Britain’s central surveillance and intelligence agency, known as GCHQ, is hoping to boost the European country’s cybersecurity skills by fostering the next generation of cyber-savvy experts at British universities.
Amid growing fears that an IT security skills shortage could threaten the nation’s future in an increasingly connected world, GCHQ last week formally accredited, or provisionally certified, six Master’s cybersecurity degree courses at U.K. academic institutions including:
- Edinburgh Napier University - MSc in Advanced Security and Digital Forensics
- Lancaster University - MSc in Cyber Security
- University of Oxford - MSc in Software and Systems Security
- Royal Holloway, University of London - MSc in Information Security
- Cranfield University - MSc in Cyber Defence and Information Assurance
- University of Surrey - MSc in Information Security
"Cybersecurity is a crucial part of this government's long term plan for the British economy. We want to make the UK one of the safest places in the world to do business online. Through the excellent work of GCHQ, in partnership with other government departments, the private sector and academia, we are able to counter threats and ensure together we are stronger and more aware," said Francis Maude, UK minister for the Cabinet Office in a statement.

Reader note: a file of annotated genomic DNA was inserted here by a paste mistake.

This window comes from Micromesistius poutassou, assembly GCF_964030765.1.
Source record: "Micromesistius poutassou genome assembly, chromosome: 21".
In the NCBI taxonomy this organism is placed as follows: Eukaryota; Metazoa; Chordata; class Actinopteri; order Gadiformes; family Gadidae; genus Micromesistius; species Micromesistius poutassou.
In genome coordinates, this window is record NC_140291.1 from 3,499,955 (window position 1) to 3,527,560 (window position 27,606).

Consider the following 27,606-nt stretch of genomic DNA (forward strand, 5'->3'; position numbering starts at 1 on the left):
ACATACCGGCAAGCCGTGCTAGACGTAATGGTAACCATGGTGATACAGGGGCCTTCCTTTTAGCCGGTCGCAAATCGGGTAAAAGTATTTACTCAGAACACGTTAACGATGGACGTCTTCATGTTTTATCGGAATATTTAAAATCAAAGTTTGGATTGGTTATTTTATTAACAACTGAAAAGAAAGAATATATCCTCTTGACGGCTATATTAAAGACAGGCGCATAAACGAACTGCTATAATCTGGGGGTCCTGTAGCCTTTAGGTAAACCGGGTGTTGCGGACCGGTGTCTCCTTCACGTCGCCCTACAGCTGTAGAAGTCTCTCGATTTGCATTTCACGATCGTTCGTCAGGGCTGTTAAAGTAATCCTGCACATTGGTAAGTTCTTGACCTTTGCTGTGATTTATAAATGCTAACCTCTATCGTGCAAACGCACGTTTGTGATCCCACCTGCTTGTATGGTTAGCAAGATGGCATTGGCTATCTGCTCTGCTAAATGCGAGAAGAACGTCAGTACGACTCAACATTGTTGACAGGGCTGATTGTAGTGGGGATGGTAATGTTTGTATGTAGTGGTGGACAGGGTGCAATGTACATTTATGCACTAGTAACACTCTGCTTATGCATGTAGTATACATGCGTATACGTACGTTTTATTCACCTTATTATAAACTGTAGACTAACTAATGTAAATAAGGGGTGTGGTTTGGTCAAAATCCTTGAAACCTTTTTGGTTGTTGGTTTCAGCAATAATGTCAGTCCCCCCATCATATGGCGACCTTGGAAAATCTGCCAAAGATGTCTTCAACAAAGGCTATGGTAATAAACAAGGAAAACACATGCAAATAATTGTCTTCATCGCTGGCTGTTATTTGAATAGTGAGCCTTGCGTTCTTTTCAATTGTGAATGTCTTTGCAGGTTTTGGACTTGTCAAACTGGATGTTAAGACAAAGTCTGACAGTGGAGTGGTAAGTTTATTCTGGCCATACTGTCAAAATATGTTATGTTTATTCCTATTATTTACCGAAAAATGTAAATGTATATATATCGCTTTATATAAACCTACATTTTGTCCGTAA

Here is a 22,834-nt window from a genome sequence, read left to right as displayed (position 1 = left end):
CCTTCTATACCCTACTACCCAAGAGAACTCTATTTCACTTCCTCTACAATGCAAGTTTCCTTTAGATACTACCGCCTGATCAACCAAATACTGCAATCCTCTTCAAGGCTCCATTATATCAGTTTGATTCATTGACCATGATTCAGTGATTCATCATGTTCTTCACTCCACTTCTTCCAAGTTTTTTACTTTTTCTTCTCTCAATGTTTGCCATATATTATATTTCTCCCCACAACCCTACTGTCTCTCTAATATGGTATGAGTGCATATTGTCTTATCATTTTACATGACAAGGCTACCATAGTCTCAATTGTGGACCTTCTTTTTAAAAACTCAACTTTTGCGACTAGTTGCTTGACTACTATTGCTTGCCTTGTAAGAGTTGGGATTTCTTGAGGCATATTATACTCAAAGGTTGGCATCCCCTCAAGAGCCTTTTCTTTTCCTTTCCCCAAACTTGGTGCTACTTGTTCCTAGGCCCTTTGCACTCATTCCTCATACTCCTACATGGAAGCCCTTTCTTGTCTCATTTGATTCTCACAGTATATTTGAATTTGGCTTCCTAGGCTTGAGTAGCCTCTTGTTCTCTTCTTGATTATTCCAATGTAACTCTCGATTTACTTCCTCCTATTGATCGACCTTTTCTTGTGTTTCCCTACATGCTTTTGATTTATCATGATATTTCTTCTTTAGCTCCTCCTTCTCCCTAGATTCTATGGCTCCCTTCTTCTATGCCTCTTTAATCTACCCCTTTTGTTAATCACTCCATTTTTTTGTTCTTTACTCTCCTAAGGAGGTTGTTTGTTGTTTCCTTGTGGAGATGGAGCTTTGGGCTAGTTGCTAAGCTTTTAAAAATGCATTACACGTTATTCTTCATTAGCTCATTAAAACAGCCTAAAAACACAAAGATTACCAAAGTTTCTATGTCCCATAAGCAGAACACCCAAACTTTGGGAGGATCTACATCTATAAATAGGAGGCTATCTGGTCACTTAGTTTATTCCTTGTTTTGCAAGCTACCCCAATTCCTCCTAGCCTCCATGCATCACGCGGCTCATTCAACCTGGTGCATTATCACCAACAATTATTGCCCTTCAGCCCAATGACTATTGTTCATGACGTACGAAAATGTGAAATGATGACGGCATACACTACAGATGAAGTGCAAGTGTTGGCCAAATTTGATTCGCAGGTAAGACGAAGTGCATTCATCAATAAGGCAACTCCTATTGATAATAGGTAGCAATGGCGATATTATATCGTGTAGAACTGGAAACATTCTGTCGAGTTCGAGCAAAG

The latest GCHQ move is part of the U.K.’s $1.4 billion National Cyber Security Strategy, launched in 2011.
A call for other U.K. universities to submit additional cybersecurity courses for Master's certification will take place later this year, including courses that are focused on areas deemed to be of increasing importance to information security, such as digital forensics and analyzing the human and social factors behind cyber crime.
“Young people need to realize that it’s equally exciting to defend online security networks as it is to attack them,” commented Awais Rashid, director of security at the GCHQ-accredited Lancaster University’s security research center.
Written by Paul Tate
Paul Tate is Research Director and Executive Editor with Frost & Sullivan's Manufacturing Leadership Council. He also directs the Manufacturing Leadership Council's Board of Governors, the Council's annual Critical Issues Agenda, and the Manufacturing Leadership Research Panel. Follow us on Twitter: @MfgExecutive